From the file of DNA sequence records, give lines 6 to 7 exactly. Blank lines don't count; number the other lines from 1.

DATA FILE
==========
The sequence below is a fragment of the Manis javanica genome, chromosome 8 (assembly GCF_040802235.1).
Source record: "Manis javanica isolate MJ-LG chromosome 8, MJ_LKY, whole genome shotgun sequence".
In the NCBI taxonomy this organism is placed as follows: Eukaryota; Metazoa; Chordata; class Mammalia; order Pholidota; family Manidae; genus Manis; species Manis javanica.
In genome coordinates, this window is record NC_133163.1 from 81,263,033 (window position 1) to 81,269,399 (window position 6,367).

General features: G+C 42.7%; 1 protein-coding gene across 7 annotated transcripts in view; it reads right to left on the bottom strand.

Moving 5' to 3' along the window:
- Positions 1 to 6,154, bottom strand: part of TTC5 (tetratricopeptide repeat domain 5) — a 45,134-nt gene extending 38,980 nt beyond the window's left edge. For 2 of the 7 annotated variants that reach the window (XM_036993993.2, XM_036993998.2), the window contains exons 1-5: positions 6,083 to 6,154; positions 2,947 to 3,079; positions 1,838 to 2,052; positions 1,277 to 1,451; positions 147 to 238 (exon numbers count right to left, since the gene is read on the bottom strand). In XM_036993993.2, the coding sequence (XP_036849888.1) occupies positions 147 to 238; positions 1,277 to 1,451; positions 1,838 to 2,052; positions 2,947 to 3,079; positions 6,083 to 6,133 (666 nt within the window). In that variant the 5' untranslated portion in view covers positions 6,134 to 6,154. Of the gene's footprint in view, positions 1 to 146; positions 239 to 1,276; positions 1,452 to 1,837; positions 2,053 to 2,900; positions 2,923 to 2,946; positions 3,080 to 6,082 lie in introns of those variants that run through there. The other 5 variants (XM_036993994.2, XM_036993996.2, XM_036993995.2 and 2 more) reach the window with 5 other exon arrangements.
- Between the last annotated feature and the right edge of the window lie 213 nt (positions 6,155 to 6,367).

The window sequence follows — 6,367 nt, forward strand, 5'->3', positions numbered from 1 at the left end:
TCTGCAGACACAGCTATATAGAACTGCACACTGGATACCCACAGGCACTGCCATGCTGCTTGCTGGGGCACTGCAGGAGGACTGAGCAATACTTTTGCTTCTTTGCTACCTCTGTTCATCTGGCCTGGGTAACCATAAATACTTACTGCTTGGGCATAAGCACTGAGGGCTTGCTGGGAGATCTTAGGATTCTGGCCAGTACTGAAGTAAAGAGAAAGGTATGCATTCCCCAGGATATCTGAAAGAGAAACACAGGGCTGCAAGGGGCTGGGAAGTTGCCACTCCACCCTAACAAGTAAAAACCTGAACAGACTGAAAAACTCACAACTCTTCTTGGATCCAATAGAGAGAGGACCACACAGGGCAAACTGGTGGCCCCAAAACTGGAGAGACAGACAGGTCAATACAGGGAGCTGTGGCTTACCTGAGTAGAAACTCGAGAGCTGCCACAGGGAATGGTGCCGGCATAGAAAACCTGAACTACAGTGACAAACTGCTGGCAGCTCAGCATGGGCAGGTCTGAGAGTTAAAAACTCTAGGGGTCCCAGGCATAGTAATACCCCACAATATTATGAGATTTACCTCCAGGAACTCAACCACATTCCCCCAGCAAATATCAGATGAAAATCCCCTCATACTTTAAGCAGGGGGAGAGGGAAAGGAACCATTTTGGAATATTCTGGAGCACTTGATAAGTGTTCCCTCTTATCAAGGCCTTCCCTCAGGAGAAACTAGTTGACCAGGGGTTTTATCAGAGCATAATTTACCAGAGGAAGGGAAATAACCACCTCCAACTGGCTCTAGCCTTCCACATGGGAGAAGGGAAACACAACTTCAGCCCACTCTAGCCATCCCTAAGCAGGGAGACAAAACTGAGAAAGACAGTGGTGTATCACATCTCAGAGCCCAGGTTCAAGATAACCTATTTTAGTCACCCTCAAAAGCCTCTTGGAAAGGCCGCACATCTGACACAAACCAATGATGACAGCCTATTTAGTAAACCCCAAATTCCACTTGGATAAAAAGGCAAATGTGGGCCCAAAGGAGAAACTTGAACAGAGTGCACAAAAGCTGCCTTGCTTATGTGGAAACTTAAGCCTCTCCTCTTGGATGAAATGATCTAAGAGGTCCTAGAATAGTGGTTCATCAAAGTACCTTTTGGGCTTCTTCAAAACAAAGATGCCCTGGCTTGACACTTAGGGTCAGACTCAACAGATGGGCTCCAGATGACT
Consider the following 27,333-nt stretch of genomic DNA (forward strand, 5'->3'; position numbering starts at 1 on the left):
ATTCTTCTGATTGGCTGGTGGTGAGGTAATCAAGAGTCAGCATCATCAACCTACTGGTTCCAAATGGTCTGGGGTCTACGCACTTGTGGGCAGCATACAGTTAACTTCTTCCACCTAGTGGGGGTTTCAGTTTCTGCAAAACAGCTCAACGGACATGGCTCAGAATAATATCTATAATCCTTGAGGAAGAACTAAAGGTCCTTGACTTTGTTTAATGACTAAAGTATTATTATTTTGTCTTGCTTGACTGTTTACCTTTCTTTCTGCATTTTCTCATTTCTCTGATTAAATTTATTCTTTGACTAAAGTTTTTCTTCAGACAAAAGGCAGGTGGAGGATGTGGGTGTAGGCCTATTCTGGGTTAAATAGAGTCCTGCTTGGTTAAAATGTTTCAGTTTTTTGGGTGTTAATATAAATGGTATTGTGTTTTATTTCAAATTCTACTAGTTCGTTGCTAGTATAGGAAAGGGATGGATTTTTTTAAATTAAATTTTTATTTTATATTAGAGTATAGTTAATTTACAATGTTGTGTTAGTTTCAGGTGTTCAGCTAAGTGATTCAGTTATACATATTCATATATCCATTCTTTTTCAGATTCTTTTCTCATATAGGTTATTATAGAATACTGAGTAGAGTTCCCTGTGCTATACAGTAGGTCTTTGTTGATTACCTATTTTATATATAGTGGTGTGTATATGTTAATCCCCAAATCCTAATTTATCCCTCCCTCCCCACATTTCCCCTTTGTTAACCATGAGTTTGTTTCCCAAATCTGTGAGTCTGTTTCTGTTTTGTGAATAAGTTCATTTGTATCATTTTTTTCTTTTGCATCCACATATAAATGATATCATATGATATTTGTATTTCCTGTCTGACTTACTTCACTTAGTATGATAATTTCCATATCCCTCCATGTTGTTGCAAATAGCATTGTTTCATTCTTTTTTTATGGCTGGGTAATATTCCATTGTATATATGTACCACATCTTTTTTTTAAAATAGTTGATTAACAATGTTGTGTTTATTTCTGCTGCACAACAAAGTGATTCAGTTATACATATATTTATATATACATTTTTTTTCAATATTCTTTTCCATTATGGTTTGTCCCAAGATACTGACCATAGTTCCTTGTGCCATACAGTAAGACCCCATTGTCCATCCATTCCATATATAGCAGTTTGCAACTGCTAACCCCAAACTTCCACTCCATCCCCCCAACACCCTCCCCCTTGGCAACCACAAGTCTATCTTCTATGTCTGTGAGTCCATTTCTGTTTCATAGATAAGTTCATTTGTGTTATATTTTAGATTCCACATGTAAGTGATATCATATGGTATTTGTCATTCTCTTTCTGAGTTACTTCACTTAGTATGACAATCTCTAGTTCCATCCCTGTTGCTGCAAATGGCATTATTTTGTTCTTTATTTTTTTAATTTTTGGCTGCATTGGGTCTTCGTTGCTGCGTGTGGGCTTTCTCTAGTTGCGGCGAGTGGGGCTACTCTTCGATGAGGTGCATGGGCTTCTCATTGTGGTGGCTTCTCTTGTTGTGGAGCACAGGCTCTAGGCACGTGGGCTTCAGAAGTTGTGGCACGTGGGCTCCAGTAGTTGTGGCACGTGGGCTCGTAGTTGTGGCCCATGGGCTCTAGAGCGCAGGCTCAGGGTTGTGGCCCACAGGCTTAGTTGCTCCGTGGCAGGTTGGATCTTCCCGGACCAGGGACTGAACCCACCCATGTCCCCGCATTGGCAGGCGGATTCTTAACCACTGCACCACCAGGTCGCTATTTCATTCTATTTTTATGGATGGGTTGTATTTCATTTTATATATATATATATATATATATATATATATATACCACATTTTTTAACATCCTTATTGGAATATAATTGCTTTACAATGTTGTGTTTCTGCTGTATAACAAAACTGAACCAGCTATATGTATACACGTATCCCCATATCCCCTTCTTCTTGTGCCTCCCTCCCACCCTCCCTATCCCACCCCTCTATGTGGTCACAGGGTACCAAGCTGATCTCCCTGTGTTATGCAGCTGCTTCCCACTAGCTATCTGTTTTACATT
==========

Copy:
Moving 5' to 3' along the window:
- Positions 1 to 6,154, bottom strand: part of TTC5 (tetratricopeptide repeat domain 5) — a 45,134-nt gene extending 38,980 nt beyond the window's left edge. For 2 of the 7 annotated variants that reach the window (XM_036993993.2, XM_036993998.2), the window contains exons 1-5: positions 6,083 to 6,154; positions 2,947 to 3,079; positions 1,838 to 2,052; positions 1,277 to 1,451; positions 147 to 238 (exon numbers count right to left, since the gene is read on the bottom strand). In XM_036993993.2, the coding sequence (XP_036849888.1) occupies positions 147 to 238; positions 1,277 to 1,451; positions 1,838 to 2,052; positions 2,947 to 3,079; positions 6,083 to 6,133 (666 nt within the window). In that variant the 5' untranslated portion in view covers positions 6,134 to 6,154. Of the gene's footprint in view, positions 1 to 146; positions 239 to 1,276; positions 1,452 to 1,837; positions 2,053 to 2,900; positions 2,923 to 2,946; positions 3,080 to 6,082 lie in introns of those variants that run through there. The other 5 variants (XM_036993994.2, XM_036993996.2, XM_036993995.2 and 2 more) reach the window with 5 other exon arrangements.